His objective was to build a new and vibrant Uttar Pradesh.
A list of such officers who had honest credentials for manning critical posts like District Magistrates and Secretaries of Departments was drawn up at his behest. Certain social evils, like mass copying in school examinations, were sought to be reined in. The Cabinet Meetings would go on for hours, discussing policies on various issues before taking a final call.
He got a set of extremely bright officers like Sanjay Aggarwal and Anant Kumar Singh (both of whom rose to become Secretaries to the Government of India subsequently) to his Secretariat.
He was leaving no stone unturned to achieve his objective. Improvements were clearly in evidence in the form of delivery of services at the field level and in the postings of competent officers. These officers were provided security of tenure (the state was otherwise notorious for its flourishing ‘transfer industry’) and necessary backing to carry out the task of implementing policies.
He did want a grand temple at Ayodhya and was diligently working towards a peaceful and amicable consensus. There were indeed a few options emerging. One such option was the construction of a new masjid close to the site. He even gave an example of the shifting of mosques when Aswan Dam was being constructed in Egypt. This idea was gradually gaining currency. He was engaging intensively with all the stakeholders. However, he was totally against the aggressive posturing that was the hallmark of right-wing religious organisations.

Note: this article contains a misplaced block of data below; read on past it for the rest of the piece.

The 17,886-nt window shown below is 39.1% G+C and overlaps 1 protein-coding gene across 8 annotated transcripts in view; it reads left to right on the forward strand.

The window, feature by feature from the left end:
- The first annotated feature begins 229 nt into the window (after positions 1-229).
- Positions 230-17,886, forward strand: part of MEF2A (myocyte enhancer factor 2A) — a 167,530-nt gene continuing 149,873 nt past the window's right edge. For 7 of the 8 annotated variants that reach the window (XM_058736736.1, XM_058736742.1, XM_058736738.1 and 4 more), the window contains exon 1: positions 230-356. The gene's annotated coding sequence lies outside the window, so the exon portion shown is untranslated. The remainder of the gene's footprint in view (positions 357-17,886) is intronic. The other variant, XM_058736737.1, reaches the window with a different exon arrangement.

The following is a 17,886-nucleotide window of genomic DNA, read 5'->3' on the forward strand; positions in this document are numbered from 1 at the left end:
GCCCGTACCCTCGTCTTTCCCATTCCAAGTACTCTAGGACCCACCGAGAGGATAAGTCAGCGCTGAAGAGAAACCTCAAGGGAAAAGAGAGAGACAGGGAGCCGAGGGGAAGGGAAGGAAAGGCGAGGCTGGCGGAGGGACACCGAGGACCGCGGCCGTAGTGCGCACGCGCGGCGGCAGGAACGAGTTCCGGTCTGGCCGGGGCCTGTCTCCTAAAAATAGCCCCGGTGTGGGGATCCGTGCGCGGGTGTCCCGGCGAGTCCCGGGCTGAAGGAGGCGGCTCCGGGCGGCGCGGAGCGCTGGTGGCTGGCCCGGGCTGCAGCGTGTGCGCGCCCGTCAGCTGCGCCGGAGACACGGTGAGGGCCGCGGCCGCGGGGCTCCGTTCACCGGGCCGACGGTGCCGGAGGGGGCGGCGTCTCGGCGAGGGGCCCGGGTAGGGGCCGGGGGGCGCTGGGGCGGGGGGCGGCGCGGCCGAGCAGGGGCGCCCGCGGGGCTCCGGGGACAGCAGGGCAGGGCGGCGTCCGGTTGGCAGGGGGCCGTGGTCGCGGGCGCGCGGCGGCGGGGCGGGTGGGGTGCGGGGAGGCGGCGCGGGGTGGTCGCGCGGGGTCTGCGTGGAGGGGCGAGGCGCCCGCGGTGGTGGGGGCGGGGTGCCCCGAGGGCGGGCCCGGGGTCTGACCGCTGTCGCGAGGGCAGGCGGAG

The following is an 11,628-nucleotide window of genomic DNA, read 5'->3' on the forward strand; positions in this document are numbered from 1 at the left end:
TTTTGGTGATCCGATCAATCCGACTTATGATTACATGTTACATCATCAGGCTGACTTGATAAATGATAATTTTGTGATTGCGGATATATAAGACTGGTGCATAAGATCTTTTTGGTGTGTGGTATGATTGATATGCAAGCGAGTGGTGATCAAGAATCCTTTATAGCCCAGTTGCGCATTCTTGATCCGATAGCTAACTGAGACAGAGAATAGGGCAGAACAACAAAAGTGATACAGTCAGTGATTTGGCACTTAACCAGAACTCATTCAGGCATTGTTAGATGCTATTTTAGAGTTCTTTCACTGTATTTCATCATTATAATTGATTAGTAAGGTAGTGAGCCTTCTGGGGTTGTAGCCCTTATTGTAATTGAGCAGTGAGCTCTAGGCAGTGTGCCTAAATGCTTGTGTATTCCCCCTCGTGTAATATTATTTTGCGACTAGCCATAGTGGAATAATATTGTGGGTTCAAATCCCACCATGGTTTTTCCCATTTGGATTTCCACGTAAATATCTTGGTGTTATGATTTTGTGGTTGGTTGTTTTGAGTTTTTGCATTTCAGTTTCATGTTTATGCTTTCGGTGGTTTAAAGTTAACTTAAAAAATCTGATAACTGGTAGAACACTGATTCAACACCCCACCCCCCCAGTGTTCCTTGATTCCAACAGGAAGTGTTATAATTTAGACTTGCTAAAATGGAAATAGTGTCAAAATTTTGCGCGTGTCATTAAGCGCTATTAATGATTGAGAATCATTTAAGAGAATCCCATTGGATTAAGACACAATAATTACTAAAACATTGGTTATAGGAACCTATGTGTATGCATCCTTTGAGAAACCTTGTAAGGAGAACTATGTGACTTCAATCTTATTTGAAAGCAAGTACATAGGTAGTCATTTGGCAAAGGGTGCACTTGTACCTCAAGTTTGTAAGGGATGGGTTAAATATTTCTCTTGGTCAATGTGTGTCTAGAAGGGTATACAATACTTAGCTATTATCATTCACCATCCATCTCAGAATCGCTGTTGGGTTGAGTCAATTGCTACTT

ronically, what emerged in the judgement of the Supreme Court in 2019 was the solution that Kalyan Singh had been working on and attempting to convince various parties to come around to!
However, what happened on the 6th of December, 1992, shocked him as well. Those who believe that Kalyan Singh was the man behind this demolition overlook the fact that he had an absolute majority in the assembly. Why would he want to bring his own government down in case the Masjid gets demolished? He would have surely known the consequences of the demolition. In his repeated interactions with the central leadership, he was arguing against the congregation of karsevaks at the site.
This became evident on the 6th of December in his telephonic conversation with Bhairon Singh Shekhawat, the then Chief Minister of Rajasthan. I was present when this conversation took place. Kalyan Singh was livid. He reiterated that he was against such a congregation, but he was over-ruled and no one listened to him. His reservation about such a congregation was not based on any apprehension of a mishap (he was somehow convinced that the structure will never come down in the manner it finally did) but with regard to the unnecessary distractions that such events created. He was opposed to the congregation in July as well but, fortunately, no untoward incident happened then.
The other argument often raised is, why didn’t he allow the central forces that were stationed nearby to handle the situation? It is a fact that Kalyan Singh didn’t permit the central forces to take over or seek their assistance, but it does not automatically imply that he did not allow the central forces to come in because he wanted the demolition to take place.
Kalyan Singh believed that, as in July, the karsevaks would go back after performing Pooja and that no harm would come to the Masjid. However, on this occasion he was wrong. The structure came down and, with it, brought down his government.